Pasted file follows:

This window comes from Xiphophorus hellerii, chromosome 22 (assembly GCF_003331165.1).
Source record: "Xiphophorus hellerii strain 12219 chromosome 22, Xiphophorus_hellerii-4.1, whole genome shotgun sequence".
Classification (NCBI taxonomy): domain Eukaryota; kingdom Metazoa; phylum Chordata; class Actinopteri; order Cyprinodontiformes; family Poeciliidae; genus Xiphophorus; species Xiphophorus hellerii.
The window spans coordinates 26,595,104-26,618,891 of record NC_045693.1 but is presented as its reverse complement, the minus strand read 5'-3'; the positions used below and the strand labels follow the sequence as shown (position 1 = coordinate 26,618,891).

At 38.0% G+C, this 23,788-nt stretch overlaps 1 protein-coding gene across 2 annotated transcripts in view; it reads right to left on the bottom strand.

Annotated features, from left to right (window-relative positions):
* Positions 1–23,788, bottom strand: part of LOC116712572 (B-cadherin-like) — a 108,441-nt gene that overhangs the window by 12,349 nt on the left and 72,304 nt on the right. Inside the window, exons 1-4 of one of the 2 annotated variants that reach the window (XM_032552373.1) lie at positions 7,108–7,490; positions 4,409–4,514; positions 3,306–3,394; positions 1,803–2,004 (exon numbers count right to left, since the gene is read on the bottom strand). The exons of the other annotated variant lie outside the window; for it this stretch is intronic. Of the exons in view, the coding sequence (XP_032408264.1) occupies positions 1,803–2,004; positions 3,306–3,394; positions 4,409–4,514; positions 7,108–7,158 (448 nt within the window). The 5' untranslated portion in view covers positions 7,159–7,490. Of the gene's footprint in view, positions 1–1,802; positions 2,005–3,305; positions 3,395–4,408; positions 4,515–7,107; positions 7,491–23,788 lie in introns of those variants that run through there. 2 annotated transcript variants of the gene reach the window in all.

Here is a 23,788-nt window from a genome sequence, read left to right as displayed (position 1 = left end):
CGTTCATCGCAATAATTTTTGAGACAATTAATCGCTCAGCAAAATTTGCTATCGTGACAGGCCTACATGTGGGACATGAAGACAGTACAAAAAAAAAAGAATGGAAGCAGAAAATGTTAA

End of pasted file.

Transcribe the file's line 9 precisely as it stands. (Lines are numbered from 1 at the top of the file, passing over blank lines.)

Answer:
CGTTCATCGCAATAATTTTTGAGACAATTAATCGCTCAGCAAAATTTGCTATCGTGACAGGCCTACATGTGGGACATGAAGACAGTACAAAAAAAAAAGAATGGAAGCAGAAAATGTTAA